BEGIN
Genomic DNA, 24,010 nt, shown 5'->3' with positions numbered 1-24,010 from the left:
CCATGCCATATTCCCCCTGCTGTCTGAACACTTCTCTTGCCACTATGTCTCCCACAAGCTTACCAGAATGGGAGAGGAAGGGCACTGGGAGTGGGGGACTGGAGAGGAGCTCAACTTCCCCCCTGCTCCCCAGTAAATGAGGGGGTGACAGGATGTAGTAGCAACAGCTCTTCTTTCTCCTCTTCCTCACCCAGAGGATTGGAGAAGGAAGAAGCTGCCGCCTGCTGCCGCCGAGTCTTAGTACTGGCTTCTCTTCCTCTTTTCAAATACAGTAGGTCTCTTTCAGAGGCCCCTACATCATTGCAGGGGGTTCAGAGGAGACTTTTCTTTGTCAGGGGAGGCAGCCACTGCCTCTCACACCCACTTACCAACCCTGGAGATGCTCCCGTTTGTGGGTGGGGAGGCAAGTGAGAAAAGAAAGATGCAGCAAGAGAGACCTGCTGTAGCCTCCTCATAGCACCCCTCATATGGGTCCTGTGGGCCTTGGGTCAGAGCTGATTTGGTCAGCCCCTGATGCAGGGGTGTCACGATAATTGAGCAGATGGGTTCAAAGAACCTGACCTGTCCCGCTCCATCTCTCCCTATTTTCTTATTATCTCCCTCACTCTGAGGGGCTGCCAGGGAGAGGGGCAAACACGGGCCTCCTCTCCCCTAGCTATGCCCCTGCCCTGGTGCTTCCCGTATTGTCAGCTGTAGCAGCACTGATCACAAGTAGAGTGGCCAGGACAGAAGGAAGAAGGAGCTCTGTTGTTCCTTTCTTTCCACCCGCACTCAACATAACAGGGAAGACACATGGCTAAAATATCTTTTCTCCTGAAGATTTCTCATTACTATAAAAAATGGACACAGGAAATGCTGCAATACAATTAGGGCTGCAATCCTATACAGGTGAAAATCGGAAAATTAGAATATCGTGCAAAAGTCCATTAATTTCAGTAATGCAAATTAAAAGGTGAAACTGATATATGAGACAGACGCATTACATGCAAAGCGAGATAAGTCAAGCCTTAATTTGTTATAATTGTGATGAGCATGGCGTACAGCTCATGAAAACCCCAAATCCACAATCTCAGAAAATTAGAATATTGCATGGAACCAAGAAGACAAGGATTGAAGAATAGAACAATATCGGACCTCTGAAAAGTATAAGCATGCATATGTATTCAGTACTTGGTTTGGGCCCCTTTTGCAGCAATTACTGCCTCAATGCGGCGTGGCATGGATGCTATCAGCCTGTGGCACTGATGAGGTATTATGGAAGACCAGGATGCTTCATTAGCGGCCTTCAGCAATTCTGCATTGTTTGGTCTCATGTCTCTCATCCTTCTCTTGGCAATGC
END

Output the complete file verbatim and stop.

Genomic DNA, 24,010 nt, shown 5'->3' with positions numbered 1-24,010 from the left:
CCATGCCATATTCCCCCTGCTGTCTGAACACTTCTCTTGCCACTATGTCTCCCACAAGCTTACCAGAATGGGAGAGGAAGGGCACTGGGAGTGGGGGACTGGAGAGGAGCTCAACTTCCCCCCTGCTCCCCAGTAAATGAGGGGGTGACAGGATGTAGTAGCAACAGCTCTTCTTTCTCCTCTTCCTCACCCAGAGGATTGGAGAAGGAAGAAGCTGCCGCCTGCTGCCGCCGAGTCTTAGTACTGGCTTCTCTTCCTCTTTTCAAATACAGTAGGTCTCTTTCAGAGGCCCCTACATCATTGCAGGGGGTTCAGAGGAGACTTTTCTTTGTCAGGGGAGGCAGCCACTGCCTCTCACACCCACTTACCAACCCTGGAGATGCTCCCGTTTGTGGGTGGGGAGGCAAGTGAGAAAAGAAAGATGCAGCAAGAGAGACCTGCTGTAGCCTCCTCATAGCACCCCTCATATGGGTCCTGTGGGCCTTGGGTCAGAGCTGATTTGGTCAGCCCCTGATGCAGGGGTGTCACGATAATTGAGCAGATGGGTTCAAAGAACCTGACCTGTCCCGCTCCATCTCTCCCTATTTTCTTATTATCTCCCTCACTCTGAGGGGCTGCCAGGGAGAGGGGCAAACACGGGCCTCCTCTCCCCTAGCTATGCCCCTGCCCTGGTGCTTCCCGTATTGTCAGCTGTAGCAGCACTGATCACAAGTAGAGTGGCCAGGACAGAAGGAAGAAGGAGCTCTGTTGTTCCTTTCTTTCCACCCGCACTCAACATAACAGGGAAGACACATGGCTAAAATATCTTTTCTCCTGAAGATTTCTCATTACTATAAAAAATGGACACAGGAAATGCTGCAATACAATTAGGGCTGCAATCCTATACAGGTGAAAATCGGAAAATTAGAATATCGTGCAAAAGTCCATTAATTTCAGTAATGCAAATTAAAAGGTGAAACTGATATATGAGACAGACGCATTACATGCAAAGCGAGATAAGTCAAGCCTTAATTTGTTATAATTGTGATGAGCATGGCGTACAGCTCATGAAAACCCCAAATCCACAATCTCAGAAAATTAGAATATTGCATGGAACCAAGAAGACAAGGATTGAAGAATAGAACAATATCGGACCTCTGAAAAGTATAAGCATGCATATGTATTCAGTACTTGGTTTGGGCCCCTTTTGCAGCAATTACTGCCTCAATGCGGCGTGGCATGGATGCTATCAGCCTGTGGCACTGATGAGGTATTATGGAAGACCAGGATGCTTCATTAGCGGCCTTCAGCAATTCTGCATTGTTTGGTCTCATGTCTCTCATCCTTCTCTTGGCAATGC